HUNDREDS of cyclists took to their bikes for a slow ride to protest about the future of a racing track.

Competitive racing has been banned at the Preston Park velodrome in Brighton because of concerns about the upkeep of the facility.

The outdoor track, the oldest in the country, is available to all and is maintained by Brighton and Hove City Council.

British Cycling, the national governing body, has called on the local authority to make the repairs it has said are needed to bring it up to standard.

Training and leisure riding is allowed but competitive racing cannot take place there until the improvements are made.

It is believed the cost of repairs could be as much as £300,000.

The council has said it is working with British Cycling to explore potential sources of funding.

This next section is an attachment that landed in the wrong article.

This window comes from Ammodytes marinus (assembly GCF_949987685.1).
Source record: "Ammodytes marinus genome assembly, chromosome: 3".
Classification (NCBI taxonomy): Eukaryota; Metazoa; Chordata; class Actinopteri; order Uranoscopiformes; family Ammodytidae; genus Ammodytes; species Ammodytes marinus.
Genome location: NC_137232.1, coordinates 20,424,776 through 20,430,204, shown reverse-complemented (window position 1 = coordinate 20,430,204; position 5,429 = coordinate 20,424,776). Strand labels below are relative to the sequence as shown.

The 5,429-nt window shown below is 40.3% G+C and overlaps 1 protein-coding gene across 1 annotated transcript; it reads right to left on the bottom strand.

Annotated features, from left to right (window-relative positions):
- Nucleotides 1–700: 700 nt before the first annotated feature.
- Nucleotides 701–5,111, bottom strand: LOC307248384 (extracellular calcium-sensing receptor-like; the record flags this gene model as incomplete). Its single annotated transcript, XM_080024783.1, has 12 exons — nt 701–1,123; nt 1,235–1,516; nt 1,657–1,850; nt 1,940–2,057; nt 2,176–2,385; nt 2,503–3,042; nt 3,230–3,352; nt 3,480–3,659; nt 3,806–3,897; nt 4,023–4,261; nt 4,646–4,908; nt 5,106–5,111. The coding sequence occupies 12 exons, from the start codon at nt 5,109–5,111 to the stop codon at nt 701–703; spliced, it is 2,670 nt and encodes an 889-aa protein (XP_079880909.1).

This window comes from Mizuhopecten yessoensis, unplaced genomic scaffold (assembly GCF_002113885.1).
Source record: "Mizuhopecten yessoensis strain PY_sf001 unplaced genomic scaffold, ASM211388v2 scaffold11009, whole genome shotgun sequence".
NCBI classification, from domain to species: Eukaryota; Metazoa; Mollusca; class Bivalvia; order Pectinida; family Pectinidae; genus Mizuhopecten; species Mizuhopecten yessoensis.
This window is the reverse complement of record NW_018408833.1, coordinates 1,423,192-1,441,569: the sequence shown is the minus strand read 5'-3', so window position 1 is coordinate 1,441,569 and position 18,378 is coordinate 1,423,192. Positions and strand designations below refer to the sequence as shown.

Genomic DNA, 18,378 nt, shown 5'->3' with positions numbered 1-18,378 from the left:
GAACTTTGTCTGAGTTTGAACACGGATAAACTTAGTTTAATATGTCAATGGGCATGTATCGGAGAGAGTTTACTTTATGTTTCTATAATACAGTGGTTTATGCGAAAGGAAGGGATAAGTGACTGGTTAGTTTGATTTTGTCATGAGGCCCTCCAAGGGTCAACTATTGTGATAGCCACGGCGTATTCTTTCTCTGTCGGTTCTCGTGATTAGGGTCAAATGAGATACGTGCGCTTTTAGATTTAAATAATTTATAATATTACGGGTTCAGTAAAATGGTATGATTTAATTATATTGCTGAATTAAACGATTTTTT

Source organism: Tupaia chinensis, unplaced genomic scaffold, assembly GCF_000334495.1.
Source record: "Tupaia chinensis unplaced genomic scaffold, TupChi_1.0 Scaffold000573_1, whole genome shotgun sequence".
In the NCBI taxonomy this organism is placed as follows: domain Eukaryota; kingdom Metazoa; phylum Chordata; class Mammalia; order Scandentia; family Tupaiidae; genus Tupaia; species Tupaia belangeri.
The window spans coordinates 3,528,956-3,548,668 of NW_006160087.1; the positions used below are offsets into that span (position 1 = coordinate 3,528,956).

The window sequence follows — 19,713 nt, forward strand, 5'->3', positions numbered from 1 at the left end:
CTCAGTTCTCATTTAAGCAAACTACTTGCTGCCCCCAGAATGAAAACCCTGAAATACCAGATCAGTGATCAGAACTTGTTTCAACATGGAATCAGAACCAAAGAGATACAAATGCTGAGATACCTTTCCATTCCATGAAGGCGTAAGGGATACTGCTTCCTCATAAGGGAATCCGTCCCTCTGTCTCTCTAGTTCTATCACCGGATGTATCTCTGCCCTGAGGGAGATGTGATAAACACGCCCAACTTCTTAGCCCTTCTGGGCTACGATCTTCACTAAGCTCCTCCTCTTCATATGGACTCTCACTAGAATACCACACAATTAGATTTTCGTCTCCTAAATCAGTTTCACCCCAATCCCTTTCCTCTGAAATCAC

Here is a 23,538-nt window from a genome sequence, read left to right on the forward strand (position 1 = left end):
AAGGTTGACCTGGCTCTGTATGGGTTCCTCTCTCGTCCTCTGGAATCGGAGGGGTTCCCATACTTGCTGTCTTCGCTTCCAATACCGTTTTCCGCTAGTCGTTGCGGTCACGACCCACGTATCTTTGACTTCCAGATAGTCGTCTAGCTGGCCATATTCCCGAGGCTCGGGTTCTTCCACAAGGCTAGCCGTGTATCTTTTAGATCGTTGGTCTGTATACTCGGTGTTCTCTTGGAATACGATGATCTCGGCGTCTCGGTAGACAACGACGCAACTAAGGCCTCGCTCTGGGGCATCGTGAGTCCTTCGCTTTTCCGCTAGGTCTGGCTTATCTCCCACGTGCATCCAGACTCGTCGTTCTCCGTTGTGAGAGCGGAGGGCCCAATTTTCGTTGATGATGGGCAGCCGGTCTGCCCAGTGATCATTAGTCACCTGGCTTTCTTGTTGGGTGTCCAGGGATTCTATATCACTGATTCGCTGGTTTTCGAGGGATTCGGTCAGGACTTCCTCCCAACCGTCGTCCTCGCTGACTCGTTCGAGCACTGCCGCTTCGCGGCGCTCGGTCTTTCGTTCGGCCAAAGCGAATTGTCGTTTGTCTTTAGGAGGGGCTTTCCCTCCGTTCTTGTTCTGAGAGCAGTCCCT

Riders braved poor weather on Saturday morning to ride on the track to highlight their fight for improvements.

Among those taking part was Matthew Trott and his three-year-old son Takuma, who live near Eastbourne.

Mr Trott, who runs a bike-making business, rode a Penny Farthing at the event.

He said: “The track is the oldest in the country and so I used the old Penny Farthing to highlight that.

“I grew up in Brighton and I used to use the track a lot then.

“It is really important to make sure the track is kept up to racing standard. If it doesn’t, then the incentive to keep it in good condition will be lost and people could end up losing the facility.

“People in clubs and who want to practice their bike racing will end up having to go to places like Herne Hill or Portsmouth instead.

“We want to be encouraging people to be involved with sports and exercise and I hope as many as possible help with the campaign.”

The track has been used for training by professional cyclists, including multiple Olympic medallist Laura Trott and Tour de France veteran Sean Yates.

More than 3,000 people have signed a petition which will be presented to the council’s environment, transport and sustainability committee on March 17.